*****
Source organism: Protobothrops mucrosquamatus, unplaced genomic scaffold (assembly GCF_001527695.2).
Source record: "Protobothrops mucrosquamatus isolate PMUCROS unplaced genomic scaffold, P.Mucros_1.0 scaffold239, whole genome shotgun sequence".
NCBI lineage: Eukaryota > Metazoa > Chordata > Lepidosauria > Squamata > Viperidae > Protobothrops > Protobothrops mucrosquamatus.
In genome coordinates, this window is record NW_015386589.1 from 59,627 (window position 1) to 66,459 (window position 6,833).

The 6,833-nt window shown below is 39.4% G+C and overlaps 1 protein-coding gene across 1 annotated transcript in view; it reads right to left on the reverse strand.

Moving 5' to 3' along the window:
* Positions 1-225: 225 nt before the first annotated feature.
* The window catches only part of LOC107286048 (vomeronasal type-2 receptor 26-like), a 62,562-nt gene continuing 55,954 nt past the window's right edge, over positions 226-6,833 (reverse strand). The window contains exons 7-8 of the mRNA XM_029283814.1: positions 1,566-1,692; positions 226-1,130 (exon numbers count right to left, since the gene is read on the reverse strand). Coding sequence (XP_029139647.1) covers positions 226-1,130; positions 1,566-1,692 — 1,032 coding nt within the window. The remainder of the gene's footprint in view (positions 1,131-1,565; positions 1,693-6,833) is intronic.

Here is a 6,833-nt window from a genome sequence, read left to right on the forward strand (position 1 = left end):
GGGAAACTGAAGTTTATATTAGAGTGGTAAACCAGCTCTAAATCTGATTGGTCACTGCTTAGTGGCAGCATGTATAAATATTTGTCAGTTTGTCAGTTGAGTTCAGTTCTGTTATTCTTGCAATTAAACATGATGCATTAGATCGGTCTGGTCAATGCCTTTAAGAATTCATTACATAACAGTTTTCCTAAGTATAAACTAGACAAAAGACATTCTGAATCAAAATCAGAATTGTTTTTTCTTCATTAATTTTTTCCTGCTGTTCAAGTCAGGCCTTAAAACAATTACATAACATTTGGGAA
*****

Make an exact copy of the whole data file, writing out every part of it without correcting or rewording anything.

Source organism: Protobothrops mucrosquamatus, unplaced genomic scaffold (assembly GCF_001527695.2).
Source record: "Protobothrops mucrosquamatus isolate PMUCROS unplaced genomic scaffold, P.Mucros_1.0 scaffold239, whole genome shotgun sequence".
NCBI lineage: Eukaryota > Metazoa > Chordata > Lepidosauria > Squamata > Viperidae > Protobothrops > Protobothrops mucrosquamatus.
In genome coordinates, this window is record NW_015386589.1 from 59,627 (window position 1) to 66,459 (window position 6,833).

The 6,833-nt window shown below is 39.4% G+C and overlaps 1 protein-coding gene across 1 annotated transcript in view; it reads right to left on the reverse strand.

Moving 5' to 3' along the window:
* Positions 1-225: 225 nt before the first annotated feature.
* The window catches only part of LOC107286048 (vomeronasal type-2 receptor 26-like), a 62,562-nt gene continuing 55,954 nt past the window's right edge, over positions 226-6,833 (reverse strand). The window contains exons 7-8 of the mRNA XM_029283814.1: positions 1,566-1,692; positions 226-1,130 (exon numbers count right to left, since the gene is read on the reverse strand). Coding sequence (XP_029139647.1) covers positions 226-1,130; positions 1,566-1,692 — 1,032 coding nt within the window. The remainder of the gene's footprint in view (positions 1,131-1,565; positions 1,693-6,833) is intronic.

Here is a 6,833-nt window from a genome sequence, read left to right on the forward strand (position 1 = left end):
GGGAAACTGAAGTTTATATTAGAGTGGTAAACCAGCTCTAAATCTGATTGGTCACTGCTTAGTGGCAGCATGTATAAATATTTGTCAGTTTGTCAGTTGAGTTCAGTTCTGTTATTCTTGCAATTAAACATGATGCATTAGATCGGTCTGGTCAATGCCTTTAAGAATTCATTACATAACAGTTTTCCTAAGTATAAACTAGACAAAAGACATTCTGAATCAAAATCAGAATTGTTTTTTCTTCATTAATTTTTTCCTGCTGTTCAAGTCAGGCCTTAAAACAATTACATAACATTTGGGAA